Sunday, August 10, 2014

Con-Man: San Diego VS Salt Lake!

Always looking to add another Con to my badge collection, this September marks my first trip to Salt Lake Comic Con in Salt Lake City, Utah.  It's one of those new age shows where celebrities past and present are advertised to bring in autograph seekers willing to shell out big bucks for a signed glossy or photo with the actor/celeb and usually provide a decent exhibition floor and Artist Alley.  This past San Diego Comic-Con, I noticed advertising for SLCC around town in the form of wrapped cars and billboard trucks.  I thought that was kinda weird but also kinda smart as there's 100's of thousands of people in town for the show and Salt Lake is only a quick flight away.  SDCC didn't think it was so cool though as they slapped SLCC with a Cease and Desist order from using the name, Comic Con.  SLCC played victim and couldn't understand why a big show like San Diego was coming after them when so many other shows are called Comic Con from Long Beach to New York.  SDCC claims that the similar names and the fact that Salt Lake advertised in San Diego, during San Diego Comic Con is confusing goers who assume the two conventions are run by the same organizations.  SLCC continued to play victim and soaked up the extra awareness but their show didn't really need it as it already welcomed 70,000 attendees in it's first year.  Sister show FanXperience netted 100,000 attendees.

Comic-Con International is a Non-Profit organization dedicated to the creative arts and puts on San Diego Comic Con, Wonder Con and APE (Alternative Press Expo).  They work year round with a staff of full time employees and volunteers to put on the best shows possible.  San Diego has been going strong since 1970 when 100 fans gathered for a one day event and has now blossomed into a near week long extravaganza of comics, literature, art, movies, television and so much more with over 1,000 panels, concerts, exhibits, premieres and the like.  In 2007, tickets for Saturday sold out for the first time and since then it's been a mad dash to get in.  The convention center already at max capacity, CCI opted not to move out of San Diego for bigger digs but instead capped attendance at 130,000 and took over local hotels and locations.  So they could have made the cash grab and just sold as many tickets as possible, but they didn't.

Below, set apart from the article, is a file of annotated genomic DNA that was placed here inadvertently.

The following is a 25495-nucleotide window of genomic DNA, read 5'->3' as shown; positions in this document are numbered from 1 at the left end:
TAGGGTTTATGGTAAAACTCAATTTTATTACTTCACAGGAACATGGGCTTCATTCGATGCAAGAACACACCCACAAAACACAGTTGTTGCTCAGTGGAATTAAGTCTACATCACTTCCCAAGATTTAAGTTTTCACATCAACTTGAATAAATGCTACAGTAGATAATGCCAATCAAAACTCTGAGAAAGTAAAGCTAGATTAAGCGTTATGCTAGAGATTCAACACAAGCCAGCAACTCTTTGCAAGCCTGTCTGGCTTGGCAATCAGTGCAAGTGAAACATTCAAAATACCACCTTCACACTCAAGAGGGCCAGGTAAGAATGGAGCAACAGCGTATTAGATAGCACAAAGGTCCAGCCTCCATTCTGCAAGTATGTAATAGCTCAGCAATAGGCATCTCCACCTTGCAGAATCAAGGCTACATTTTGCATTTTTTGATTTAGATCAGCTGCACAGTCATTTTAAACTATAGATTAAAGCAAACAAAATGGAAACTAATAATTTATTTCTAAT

Meanwhile, Salt Lake has only been going on for a couple of years and like fellow new age shows Comikaze in Los Angeles and New York Comic Con, has experienced tremendous growth.  SLCC is put on by Dan Farr Productions, a For-Profit organization and if attending Seattle's Emerald City Comicon taught me anything, a show that grows too fast doesn't necessary equal a better time.  Being spread across multiple floors of the center with a staff of untrained employees and volunteers made it one of the most frustrating shows I've ever attended.  Some might say San Diego feels threatened by Salt Lake's quick growth and while SDCC can't be too precious of it's name, it certainly can be of it's achievements.  SDCC has been in the trenches for 40 some years and learned what makes a good show.  They were doing it when comics weren't mainstream, conventions were equated to socially awkward men with no lady friends and all of that other bullshit that comes with being a comics and pop culture fan.  Instead of playing victim maybe Salt Lake should just say thank you to San Diego for showing them how it's done and go on about putting on their version.

SDCC is huge.  As in, takes over most of the surrounding area huge.  Hotels, downtown, even the frigging baseball stadium.  Movie stars fly in just for the night huge.  It's crazy, it's crowded but it's Con.  It's awesome.  SLCC might pack in an extra 10,000 attendees this year but I doubt it's going to spill out much past the convention center.  Will studios rent out space to hock their latest at free offsite events?  Doubtful.  Was there ever any discussion to capping attendance to ensure a great, smooth running show in Salt Lake?  Probably not.  And for anyone who thinks attendance equates quality, you're sorely mistaken.  Remember when I said SDCC has over 1,000 panels?  SLCC is probably going to top out at 300.  Remember how I said Salt Lake is one of those shows built on celebrities signing for $30-50 bucks?  Those same stars go to San Diego and sign for free.  I personally think San Diego has nothing to worry about and more shows is always better than less so I'm glad they can co-exist.  But there's only one show that goes by Comic Con and it ain't in Utah.

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